Ms Bailey told police that she saw the man hack at Fusilier Rigby’s neck at least nine times. She drove off and spotted two classes of children from Mulgrave Primary School heading towards the area, and persuaded their teacher to take them away. The car immediately behind her was driven by electrician Thomas Seymour. He “instantly believed” that one of the attackers was “trying to cut the victim’s head off”, the court was told. Another car pulled up and the two people inside got out to see if they could help, before they realised that Fusilier Rigby was being attacked.
James Henegan and Cheralee Armstrong shouted at the men to stop. “They looked up as if neither were there … and carried on,” Mr Whittam said. As Mr Henegan and Ms Armstrong remonstrated with them, one of the men went to the car and pulled a 1920s revolver which he pointed at them. They jumped back into the car and drove a short distance, the court was told. The footage shows another driver setting his hazard lights and starting to get out of the car, before retreating when he realises what is going on.
People gathered at the scene, some believing that they were simply attending the aftermath of an accident, the court was told. In scenes of “bravery and decency”, one woman, Amanda Donnelly Martin, who was with her daughter, went to the body of Lee Rigby and stroked him to “provide some comfort and humanity to what had unfolded”, said Mr Whittam.
Another woman engaged Mr Adebolajo in conversation even though he was holding a meat cleaver and his hands were covered in blood, the jury heard. Viki Cave, a trained first aider who was driving nearby, saw Mr Rigby’s body and went to help.
The jury was shown CCTV footage of a car running over Fusilier Rigby (Met Police)
One of the men was talking about religion and she heard him say something along the lines of: “These soldiers go to our land, kill or bomb our people,” the jury was told. She then asked the man: “Are you going to hurt us?”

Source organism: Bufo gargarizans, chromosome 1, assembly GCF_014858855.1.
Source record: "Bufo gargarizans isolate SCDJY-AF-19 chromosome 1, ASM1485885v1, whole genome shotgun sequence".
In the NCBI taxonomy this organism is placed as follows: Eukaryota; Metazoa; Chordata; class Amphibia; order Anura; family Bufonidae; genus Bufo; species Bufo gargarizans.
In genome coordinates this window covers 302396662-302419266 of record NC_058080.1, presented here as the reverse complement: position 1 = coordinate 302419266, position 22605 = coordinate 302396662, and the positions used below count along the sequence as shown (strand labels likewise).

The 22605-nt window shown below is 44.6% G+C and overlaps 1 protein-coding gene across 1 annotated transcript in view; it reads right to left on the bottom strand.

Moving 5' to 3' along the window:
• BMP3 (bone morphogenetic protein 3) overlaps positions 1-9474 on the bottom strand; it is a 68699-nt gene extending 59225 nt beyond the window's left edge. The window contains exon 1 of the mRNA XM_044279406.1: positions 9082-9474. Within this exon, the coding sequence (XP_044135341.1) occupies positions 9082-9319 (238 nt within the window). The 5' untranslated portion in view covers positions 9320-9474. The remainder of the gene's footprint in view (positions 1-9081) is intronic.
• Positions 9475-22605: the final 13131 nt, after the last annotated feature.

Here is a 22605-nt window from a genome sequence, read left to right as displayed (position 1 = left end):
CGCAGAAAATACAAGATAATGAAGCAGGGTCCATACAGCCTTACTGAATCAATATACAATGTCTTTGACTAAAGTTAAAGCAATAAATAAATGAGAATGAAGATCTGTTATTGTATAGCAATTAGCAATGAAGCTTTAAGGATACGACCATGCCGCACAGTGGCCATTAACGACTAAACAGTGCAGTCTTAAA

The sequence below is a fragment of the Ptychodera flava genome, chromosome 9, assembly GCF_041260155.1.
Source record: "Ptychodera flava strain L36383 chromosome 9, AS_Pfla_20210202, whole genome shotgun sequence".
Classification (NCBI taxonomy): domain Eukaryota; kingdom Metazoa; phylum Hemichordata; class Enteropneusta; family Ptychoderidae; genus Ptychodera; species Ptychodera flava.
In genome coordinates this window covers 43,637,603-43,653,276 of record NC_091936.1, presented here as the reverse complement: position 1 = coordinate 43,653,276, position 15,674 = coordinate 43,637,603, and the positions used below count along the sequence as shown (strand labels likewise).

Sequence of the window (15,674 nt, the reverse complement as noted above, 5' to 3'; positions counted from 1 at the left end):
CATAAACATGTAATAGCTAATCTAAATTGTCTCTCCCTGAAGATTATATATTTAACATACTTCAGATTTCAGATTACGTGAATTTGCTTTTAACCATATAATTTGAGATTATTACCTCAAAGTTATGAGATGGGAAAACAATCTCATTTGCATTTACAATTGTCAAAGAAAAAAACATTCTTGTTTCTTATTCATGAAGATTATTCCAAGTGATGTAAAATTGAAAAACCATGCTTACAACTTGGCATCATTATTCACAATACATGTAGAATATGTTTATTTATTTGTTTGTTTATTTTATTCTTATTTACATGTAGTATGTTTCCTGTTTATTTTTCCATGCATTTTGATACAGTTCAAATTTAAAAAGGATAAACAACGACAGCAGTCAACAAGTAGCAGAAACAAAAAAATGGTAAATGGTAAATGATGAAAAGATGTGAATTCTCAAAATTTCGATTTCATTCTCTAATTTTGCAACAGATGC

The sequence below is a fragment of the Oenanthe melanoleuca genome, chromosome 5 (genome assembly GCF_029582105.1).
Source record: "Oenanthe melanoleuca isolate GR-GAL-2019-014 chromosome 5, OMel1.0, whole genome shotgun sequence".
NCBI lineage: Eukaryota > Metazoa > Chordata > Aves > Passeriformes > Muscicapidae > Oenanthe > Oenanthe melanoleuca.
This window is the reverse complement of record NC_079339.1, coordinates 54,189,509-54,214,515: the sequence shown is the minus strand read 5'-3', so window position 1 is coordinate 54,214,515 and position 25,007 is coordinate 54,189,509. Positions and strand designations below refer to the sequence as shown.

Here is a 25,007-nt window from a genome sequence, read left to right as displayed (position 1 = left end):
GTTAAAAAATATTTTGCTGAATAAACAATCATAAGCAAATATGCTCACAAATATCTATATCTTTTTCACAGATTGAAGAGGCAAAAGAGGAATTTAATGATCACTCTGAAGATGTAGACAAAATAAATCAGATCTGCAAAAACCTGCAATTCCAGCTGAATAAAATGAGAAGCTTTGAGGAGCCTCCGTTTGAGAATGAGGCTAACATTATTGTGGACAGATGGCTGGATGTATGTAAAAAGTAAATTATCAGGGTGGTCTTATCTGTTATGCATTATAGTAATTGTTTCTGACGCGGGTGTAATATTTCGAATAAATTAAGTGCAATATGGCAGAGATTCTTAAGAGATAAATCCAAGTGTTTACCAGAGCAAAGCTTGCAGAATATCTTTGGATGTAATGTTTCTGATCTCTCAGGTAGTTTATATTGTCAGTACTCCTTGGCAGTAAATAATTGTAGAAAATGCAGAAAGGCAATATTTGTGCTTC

“He replied: ‘No the women and children are safe. You need to get back when the police and the soldiers get here,'” Mr Whittam told the court.
Mr Adebolajo went over to the crowd and explained the motive for the attack, the court heard. The address, caught on mobile phone, showed an animated Mr Adebolajo declaring that the attack was an “eye for an eye, a tooth for a tooth”. He called for the overthrow of the Government.
“The law of self-defence does not allow someone to retaliate … for an attack which is not reasonably necessary to save himself of herself or anybody else, but is tit-for-tat,” Mr Whittam told the jury. “Killing to make a political point or to frighten the public, or to put pressure on the Government … is murder and remains murder whether the Government in question is a good one, a bad one, or a dreadful one.”
After the attack Mr Adebolajo and Mr Adebowale remained in the area until the arrival of the first police car, which carried an armed response team, the court heard. Further footage shows a man, allegedly Mr Adebolajo, charging across to the car and raising the cleaver above his head. Just as he reaches the driver’s open door, he peels away and falls to the ground as he is shot in the bicep. Mr Adebowale, a Muslim convert who has adopted the name Ismael, is then seen holding a gun before he, too, is shot as armed officers jump from the car to confront him.
One officer runs back to the patrol car for a medical kit and provides first aid to the fallen Mr Adebowale, who was hit in the abdomen and thigh. The court was told that when paramedics tried to sit Mr Adebolajo up, he said: “Please let me lay here, I don’t want anyone to die. I just want the soldiers out of my country.”
The two men were given pain relief and taken to hospital where they were questioned by police, the court heard. Mr Adebolajo told the officers: “I am a Muslim extremist, this may be the only chance you meet one,” the jury heard.
In a second interview, the day after the shooting, he claimed that his intention was never to hurt civilians. In a signed statement, Mr Adebolajo says: “We hope that one day Great Britain will replace those corrupt politicians with men or women who truly care about the security of their citizens by withdrawing from affairs of Muslims, including their lands.”
As well as the murder of Fusilier Rigby, Mr Adebolajo, of Lewisham, and Mr Adebowale, of Greenwich, are both accused of attempting to murder a police officer, and conspiracy to murder a police officer on or before May 22. They have both admitted possession of a gun.
The case continues.